Ghosts Abound at 18th-Century Oliver Estate Mar 30, 2020 23:19:58 GMT -5
Post by Graveyardbride on Mar 30, 2020 23:19:58 GMT -5
Ghosts Abound at 18th-Century Oliver Estate
Many historical sites, hotels, inns and restaurants today promote their “ghosts” and if they don’t have one, a few invent them. But at the historic Oliver Estate in Middleborough, Massachusetts, those who serve as greeters, tour guides and in other positions at the 18th century Georgian domicile have no doubt the place is genuinely haunted.
Located at 443 Plymouth Street, the pre-Revolutionary home, similar in design to the Wythe House in Williamsburg, Virginia, was constructed in 1769 by Judge Peter Oliver for his son, Dr. Peter Oliver Jr., and his wife, Sally Hutchinson, daughter of Governor Thomas Hutchinson. The home has both first- and second-floor halls and at the time of construction, there were accommodations for the family’s house slaves in the attic, however, a subsequent owner removed these rooms.
By the time of their marriage in 1770, Oliver had been practicing medicine in the area for six years, about which he wrote, “I gradually got a little business but poor pay.” Nevertheless, the family lived well and during their residency, Dr. and Mrs. Oliver, who were Loyalists, i.e., they were loyal to the British crown, entertained several notable personages. Benjamin Franklin spent three days as their guest in the summer of 1773 and today, the southeast parlor is known as the Franklin Room. However, the moniker is of recent vintage for Franklin infuriated both the Oliver and Hutchinson families by leaking personal correspondence from Governor Hutchinson and Andrew Oliver, the doctor’s uncle.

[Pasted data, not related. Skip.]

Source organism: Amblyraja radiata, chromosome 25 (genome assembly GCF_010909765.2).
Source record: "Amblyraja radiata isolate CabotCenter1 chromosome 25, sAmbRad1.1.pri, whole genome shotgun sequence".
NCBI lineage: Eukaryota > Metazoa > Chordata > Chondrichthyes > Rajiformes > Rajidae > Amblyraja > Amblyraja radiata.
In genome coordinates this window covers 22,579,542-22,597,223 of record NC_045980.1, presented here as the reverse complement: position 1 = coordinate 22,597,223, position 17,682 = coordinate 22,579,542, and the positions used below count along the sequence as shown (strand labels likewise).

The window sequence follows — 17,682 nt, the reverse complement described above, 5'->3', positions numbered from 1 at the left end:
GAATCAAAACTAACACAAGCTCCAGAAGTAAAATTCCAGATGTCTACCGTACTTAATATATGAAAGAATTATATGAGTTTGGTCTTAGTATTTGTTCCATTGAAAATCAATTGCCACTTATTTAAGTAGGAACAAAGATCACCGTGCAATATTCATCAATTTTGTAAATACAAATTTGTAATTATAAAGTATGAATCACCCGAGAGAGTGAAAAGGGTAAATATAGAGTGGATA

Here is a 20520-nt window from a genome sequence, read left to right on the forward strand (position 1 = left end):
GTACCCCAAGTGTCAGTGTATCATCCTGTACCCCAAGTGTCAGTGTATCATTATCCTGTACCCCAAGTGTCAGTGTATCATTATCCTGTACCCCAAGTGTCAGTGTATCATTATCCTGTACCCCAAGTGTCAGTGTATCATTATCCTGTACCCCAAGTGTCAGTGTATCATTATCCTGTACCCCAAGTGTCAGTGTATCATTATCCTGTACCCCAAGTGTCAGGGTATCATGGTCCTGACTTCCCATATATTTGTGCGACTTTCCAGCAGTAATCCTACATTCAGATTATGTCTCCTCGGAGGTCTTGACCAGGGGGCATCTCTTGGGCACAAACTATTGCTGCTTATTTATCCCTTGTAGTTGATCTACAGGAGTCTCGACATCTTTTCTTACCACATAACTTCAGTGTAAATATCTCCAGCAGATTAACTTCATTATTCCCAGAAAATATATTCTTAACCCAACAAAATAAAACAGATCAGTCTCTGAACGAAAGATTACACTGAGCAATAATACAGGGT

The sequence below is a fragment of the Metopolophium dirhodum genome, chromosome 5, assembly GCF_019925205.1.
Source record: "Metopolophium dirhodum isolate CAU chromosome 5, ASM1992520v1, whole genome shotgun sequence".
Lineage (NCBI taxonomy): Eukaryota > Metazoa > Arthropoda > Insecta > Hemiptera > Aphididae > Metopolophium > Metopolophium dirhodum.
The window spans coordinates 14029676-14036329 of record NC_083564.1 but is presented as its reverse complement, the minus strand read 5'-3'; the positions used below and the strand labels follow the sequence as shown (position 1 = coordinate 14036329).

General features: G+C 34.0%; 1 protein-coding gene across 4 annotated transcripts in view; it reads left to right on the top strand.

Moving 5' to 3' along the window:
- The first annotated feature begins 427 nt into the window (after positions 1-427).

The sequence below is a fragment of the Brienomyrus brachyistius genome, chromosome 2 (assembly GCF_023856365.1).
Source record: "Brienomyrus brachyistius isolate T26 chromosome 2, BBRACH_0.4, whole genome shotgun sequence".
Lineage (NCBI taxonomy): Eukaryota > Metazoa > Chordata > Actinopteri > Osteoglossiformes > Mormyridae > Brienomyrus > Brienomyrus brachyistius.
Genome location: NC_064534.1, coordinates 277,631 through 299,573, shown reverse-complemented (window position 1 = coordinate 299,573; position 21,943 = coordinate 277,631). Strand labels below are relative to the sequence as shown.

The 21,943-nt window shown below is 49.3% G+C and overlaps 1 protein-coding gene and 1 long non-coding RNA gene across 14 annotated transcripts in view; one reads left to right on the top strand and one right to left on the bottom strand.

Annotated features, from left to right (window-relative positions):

In January 1774, Elisha Hutchinson, Sally’s brother, escaped an angry mob of Plymouth Colonists set on stoning him and sought refuge at the Oliver house. A month later, on February 24, Judge Peter Oliver, who was by that time serving as Chief Justice of Massachusetts, was impeached by the General Court, and in August, he was forced to sign a promise not to exercise his office by what he described as a group of “Middleborough brutes.”
A month later, in September 1774, when Dr. Oliver was offered a commission by General Thomas Gage, military governor of the province of Massachusetts, a throng of angry men assembled outside his home and forced him to sign a similar agreement. Dr. Oliver recorded the incident in his journal:
The Middlesborough people and indeed the Province in general, declare solemnly never to submit to this new plan of government. I thought I was safe with my family out of the reach of threats and insults. I never knew what mobbing was before. I am sick enough of confusion and uproar. I long for an asylum. Today I was visited by about 30 Middlesborough Puppies, who obliged me to sign their Articles. They proceeded and increased their number to 80, and attack’d Mr. Silas Wood, carried him off, and threatened his life if he would not sign their paper to stand by the old Charter.
When a second mob gathered outside the Oliver home in February 1775, fearing for their lives, Dr. Oliver, his wife and their three children, Margaret, Thomas and Peter, ages 4, 2 and 1, respectively, all of whom were born in the house, fled Massachusetts for England, never to return.
After the Olivers were forced out of their home, the house was confiscated by the Commonwealth and its contents auctioned. While serving as governor (1785-87) James Bowdoin occupied the residence when in the area. Eventually, the dwelling was sold at auction and in 1798, it was acquired by Judge Thomas Weston, whose descendants retained possession of the property until 1893.